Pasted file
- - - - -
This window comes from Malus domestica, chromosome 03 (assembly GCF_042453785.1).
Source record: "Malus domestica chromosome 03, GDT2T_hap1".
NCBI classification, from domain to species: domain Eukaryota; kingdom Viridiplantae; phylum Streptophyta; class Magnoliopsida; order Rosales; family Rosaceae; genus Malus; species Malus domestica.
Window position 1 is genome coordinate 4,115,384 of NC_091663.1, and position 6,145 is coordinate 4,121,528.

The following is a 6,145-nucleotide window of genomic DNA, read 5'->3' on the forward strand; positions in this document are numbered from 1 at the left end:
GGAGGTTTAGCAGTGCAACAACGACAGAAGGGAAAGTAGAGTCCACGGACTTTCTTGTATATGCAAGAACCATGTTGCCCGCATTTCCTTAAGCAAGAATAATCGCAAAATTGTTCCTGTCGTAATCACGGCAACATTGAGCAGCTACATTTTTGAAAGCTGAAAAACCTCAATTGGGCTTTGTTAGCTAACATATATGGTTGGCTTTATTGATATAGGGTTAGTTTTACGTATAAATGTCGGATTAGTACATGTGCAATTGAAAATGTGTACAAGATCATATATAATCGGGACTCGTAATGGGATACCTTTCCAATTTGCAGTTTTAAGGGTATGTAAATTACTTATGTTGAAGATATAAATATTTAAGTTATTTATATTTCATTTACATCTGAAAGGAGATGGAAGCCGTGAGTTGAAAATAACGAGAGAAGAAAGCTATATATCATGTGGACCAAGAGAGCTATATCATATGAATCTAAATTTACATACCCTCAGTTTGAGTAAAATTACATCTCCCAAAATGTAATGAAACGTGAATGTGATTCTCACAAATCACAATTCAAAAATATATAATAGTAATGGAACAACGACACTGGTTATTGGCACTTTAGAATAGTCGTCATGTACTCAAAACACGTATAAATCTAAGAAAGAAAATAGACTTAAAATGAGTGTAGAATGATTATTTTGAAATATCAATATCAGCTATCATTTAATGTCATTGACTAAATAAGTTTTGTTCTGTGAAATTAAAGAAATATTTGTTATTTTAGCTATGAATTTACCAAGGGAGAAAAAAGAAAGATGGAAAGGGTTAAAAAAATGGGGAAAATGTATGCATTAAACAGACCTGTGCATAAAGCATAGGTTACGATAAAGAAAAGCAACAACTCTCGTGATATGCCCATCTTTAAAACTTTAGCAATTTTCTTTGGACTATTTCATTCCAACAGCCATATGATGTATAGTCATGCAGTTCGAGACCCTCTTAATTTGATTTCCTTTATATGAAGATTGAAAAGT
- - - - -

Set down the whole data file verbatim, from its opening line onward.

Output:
This window comes from Malus domestica, chromosome 03 (assembly GCF_042453785.1).
Source record: "Malus domestica chromosome 03, GDT2T_hap1".
NCBI classification, from domain to species: domain Eukaryota; kingdom Viridiplantae; phylum Streptophyta; class Magnoliopsida; order Rosales; family Rosaceae; genus Malus; species Malus domestica.
Window position 1 is genome coordinate 4,115,384 of NC_091663.1, and position 6,145 is coordinate 4,121,528.

The following is a 6,145-nucleotide window of genomic DNA, read 5'->3' on the forward strand; positions in this document are numbered from 1 at the left end:
GGAGGTTTAGCAGTGCAACAACGACAGAAGGGAAAGTAGAGTCCACGGACTTTCTTGTATATGCAAGAACCATGTTGCCCGCATTTCCTTAAGCAAGAATAATCGCAAAATTGTTCCTGTCGTAATCACGGCAACATTGAGCAGCTACATTTTTGAAAGCTGAAAAACCTCAATTGGGCTTTGTTAGCTAACATATATGGTTGGCTTTATTGATATAGGGTTAGTTTTACGTATAAATGTCGGATTAGTACATGTGCAATTGAAAATGTGTACAAGATCATATATAATCGGGACTCGTAATGGGATACCTTTCCAATTTGCAGTTTTAAGGGTATGTAAATTACTTATGTTGAAGATATAAATATTTAAGTTATTTATATTTCATTTACATCTGAAAGGAGATGGAAGCCGTGAGTTGAAAATAACGAGAGAAGAAAGCTATATATCATGTGGACCAAGAGAGCTATATCATATGAATCTAAATTTACATACCCTCAGTTTGAGTAAAATTACATCTCCCAAAATGTAATGAAACGTGAATGTGATTCTCACAAATCACAATTCAAAAATATATAATAGTAATGGAACAACGACACTGGTTATTGGCACTTTAGAATAGTCGTCATGTACTCAAAACACGTATAAATCTAAGAAAGAAAATAGACTTAAAATGAGTGTAGAATGATTATTTTGAAATATCAATATCAGCTATCATTTAATGTCATTGACTAAATAAGTTTTGTTCTGTGAAATTAAAGAAATATTTGTTATTTTAGCTATGAATTTACCAAGGGAGAAAAAAGAAAGATGGAAAGGGTTAAAAAAATGGGGAAAATGTATGCATTAAACAGACCTGTGCATAAAGCATAGGTTACGATAAAGAAAAGCAACAACTCTCGTGATATGCCCATCTTTAAAACTTTAGCAATTTTCTTTGGACTATTTCATTCCAACAGCCATATGATGTATAGTCATGCAGTTCGAGACCCTCTTAATTTGATTTCCTTTATATGAAGATTGAAAAGT